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Gibson County students come together to help friend in need

By Cara Zarecor

Tristan Johnson, a 17-year-old student at Gibson County High School, member of Yorkville Cumberland Presbyterian Church and avid member of the FFA has friends and not just a few. Johnson is currently at the Shirley Ryan Ability Lab in Chicago undergoing treatment for a second intracranial hemorrhage that occurred on June 11.

Last week, several friends worked together to raise $25,000 for Johnson at the Gibson County Fair livestock show.

Johnson’s medical difficulties began back in September of 2015. He’d had no symptoms prior to the day he fell prey to a headache, collapsed and was later airlifted to LeBonheur in Memphis. Both he and his immediate family have undergone multiple tests, but so far no doctor has been able to determine the exact cause of these “brain bleeds.”

In February of 2017, Johnson suffered a spontaneous subarachnoid hemorrhage in the left frontal lobe of his brain, which doctors said was caused from a cavernous malformation. He had surgery and through the prayers of many, miraculously recovered. This past June, another brain bleed struck Johnson; this time on the right side of his brain.

As Johnson fights for his life in Chicago alongside his mother, father and stepmother, all his friends back home are doing all they can to help him and his family.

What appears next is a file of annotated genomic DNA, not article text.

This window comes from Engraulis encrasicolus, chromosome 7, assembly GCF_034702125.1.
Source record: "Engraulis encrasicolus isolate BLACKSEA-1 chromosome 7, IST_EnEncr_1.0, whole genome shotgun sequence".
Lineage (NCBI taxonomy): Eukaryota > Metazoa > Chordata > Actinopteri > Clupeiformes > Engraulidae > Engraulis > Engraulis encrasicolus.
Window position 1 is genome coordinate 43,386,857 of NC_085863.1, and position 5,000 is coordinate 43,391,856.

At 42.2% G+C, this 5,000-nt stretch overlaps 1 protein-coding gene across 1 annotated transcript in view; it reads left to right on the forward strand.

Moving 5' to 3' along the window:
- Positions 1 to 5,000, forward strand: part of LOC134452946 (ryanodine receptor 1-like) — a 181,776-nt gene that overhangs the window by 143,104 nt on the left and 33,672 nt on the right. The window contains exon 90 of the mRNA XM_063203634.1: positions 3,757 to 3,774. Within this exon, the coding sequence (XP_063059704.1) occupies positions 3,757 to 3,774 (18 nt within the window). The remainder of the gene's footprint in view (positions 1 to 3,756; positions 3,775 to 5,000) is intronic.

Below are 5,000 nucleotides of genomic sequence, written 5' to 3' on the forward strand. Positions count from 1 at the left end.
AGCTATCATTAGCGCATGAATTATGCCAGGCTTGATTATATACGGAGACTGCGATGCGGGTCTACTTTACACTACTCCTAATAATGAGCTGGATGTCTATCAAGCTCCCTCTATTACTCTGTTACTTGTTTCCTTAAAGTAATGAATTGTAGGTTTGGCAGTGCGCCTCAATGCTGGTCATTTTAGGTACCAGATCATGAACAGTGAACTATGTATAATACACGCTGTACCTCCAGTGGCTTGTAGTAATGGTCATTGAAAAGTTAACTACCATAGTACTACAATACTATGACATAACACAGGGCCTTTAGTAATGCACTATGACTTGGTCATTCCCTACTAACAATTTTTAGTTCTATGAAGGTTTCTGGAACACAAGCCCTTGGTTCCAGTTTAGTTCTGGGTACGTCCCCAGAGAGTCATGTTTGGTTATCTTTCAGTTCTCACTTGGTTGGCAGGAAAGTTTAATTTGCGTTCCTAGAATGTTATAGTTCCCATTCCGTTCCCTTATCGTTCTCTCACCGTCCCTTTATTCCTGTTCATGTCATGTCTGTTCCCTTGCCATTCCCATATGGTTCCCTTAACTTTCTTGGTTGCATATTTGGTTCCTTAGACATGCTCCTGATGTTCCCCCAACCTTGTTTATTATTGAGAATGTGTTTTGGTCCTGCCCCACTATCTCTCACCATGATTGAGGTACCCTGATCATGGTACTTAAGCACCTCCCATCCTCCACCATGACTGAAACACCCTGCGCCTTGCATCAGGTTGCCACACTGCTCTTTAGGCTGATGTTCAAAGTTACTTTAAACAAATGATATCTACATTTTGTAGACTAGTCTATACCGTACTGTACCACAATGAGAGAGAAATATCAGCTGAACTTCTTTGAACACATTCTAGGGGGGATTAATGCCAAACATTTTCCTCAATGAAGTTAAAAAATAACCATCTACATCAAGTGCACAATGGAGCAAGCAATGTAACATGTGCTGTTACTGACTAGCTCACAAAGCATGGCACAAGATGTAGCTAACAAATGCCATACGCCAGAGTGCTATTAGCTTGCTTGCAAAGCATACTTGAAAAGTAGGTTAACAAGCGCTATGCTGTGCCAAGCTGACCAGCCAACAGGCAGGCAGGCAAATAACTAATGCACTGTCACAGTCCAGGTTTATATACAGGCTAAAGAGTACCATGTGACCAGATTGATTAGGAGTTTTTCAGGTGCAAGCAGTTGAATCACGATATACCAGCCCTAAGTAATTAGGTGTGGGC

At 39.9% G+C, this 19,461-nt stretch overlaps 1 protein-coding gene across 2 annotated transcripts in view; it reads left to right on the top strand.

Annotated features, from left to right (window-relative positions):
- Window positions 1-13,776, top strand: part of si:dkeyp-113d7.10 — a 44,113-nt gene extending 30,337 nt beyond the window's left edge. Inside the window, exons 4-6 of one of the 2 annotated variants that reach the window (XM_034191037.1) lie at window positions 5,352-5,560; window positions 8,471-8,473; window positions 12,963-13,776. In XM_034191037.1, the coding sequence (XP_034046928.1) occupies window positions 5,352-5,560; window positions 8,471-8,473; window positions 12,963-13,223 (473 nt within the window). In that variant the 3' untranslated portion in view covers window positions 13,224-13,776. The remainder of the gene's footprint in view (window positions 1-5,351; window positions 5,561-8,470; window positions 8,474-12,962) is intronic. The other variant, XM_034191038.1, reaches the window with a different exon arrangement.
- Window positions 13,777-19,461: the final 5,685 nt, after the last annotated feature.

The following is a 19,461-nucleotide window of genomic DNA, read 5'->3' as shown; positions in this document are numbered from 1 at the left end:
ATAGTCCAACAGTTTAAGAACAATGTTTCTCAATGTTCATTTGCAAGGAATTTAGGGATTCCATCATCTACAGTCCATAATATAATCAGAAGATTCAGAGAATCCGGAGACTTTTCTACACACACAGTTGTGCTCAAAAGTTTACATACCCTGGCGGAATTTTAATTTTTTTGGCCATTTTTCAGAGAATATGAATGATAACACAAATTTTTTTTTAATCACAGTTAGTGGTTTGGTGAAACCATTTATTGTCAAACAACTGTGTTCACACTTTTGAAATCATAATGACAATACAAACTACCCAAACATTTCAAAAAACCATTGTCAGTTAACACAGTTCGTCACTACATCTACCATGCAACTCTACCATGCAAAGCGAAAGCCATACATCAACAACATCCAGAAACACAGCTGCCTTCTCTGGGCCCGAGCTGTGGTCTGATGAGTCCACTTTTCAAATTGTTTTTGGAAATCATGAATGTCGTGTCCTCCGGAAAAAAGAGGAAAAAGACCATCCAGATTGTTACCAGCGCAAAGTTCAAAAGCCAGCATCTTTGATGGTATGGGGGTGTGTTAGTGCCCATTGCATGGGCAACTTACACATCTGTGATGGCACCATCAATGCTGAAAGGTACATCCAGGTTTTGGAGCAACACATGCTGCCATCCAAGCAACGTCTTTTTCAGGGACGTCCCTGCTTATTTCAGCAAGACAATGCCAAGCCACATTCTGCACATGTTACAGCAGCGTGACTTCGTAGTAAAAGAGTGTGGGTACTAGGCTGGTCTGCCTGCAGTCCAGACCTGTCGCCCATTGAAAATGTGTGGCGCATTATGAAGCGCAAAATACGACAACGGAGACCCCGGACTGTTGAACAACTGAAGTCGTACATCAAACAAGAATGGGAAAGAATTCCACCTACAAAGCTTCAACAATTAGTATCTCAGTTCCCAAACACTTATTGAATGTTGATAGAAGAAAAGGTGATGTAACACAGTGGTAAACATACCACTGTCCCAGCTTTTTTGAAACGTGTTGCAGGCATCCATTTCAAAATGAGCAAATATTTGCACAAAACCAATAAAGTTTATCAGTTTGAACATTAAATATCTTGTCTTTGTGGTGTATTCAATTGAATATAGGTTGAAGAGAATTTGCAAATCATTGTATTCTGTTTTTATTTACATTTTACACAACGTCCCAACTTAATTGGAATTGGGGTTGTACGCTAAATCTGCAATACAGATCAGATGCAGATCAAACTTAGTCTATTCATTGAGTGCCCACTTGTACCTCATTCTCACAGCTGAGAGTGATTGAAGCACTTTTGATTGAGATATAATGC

“When this boy should be learning how to drive, he is having to learn how to walk and talk all over again,” said Mack Zarecor, an upstanding board member of the Jr. Livestock Association, who is also a strong advocate for folks in need through his involvement in community events. Zarecor had recently taken part in Yorkville Cumberland Presbyterian Church’s steak sandwich sale, at which $8,400 was cleared for Johnson’s cause. That event drew twice the crowd as was expected.

Board members of the Jr. Livestock Association voted in favor of holding the fundraiser, and Zarecor, along with a few others like local auctioneer and dairy farmer Brent Crooms, surprised the fair crowd with the fundraiser for Johnson after the livestock sponsorship sale. The fundraiser was kept mostly secret up until it happened because organizers didn’t want sponsors to hold back on their monetary rewards to the other students. Zarecor said that Darrell Ridgely of Ridgely Auction & Realty heard about the secret fundraiser and made the starting pledge of $5,000 over the phone. Adults and businesses then began pledging, but when all the FFA and 4H students began pledging the money they’d received from their animal sponsorship sales, “There was not a dry eye in the house,” Zarecor said.

“It’s always been a blessing to be a part of the agricultural community here,” Crooms said. “We are family.” He said that folks who normally can’t give very much were even pledging $200-$300 apiece. When I asked about his response to all the students coming forth to help Johnson he said, “The next generation has proven that they’ll help a community member in need. They’ve been raised right.”